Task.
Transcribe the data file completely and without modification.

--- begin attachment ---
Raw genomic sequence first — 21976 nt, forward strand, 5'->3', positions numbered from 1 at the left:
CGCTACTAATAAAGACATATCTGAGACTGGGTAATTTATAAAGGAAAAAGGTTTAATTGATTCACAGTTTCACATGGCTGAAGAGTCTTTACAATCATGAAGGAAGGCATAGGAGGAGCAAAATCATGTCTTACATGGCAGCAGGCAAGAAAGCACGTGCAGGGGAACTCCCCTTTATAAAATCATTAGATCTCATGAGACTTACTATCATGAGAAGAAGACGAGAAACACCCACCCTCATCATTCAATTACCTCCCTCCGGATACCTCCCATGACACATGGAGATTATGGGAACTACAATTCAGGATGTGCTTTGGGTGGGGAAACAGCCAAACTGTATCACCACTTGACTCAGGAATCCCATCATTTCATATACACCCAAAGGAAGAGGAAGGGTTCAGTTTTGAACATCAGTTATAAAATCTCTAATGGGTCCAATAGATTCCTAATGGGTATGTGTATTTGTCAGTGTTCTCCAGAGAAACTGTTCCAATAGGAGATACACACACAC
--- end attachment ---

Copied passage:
Raw genomic sequence first — 21976 nt, forward strand, 5'->3', positions numbered from 1 at the left:
CGCTACTAATAAAGACATATCTGAGACTGGGTAATTTATAAAGGAAAAAGGTTTAATTGATTCACAGTTTCACATGGCTGAAGAGTCTTTACAATCATGAAGGAAGGCATAGGAGGAGCAAAATCATGTCTTACATGGCAGCAGGCAAGAAAGCACGTGCAGGGGAACTCCCCTTTATAAAATCATTAGATCTCATGAGACTTACTATCATGAGAAGAAGACGAGAAACACCCACCCTCATCATTCAATTACCTCCCTCCGGATACCTCCCATGACACATGGAGATTATGGGAACTACAATTCAGGATGTGCTTTGGGTGGGGAAACAGCCAAACTGTATCACCACTTGACTCAGGAATCCCATCATTTCATATACACCCAAAGGAAGAGGAAGGGTTCAGTTTTGAACATCAGTTATAAAATCTCTAATGGGTCCAATAGATTCCTAATGGGTATGTGTATTTGTCAGTGTTCTCCAGAGAAACTGTTCCAATAGGAGATACACACACAC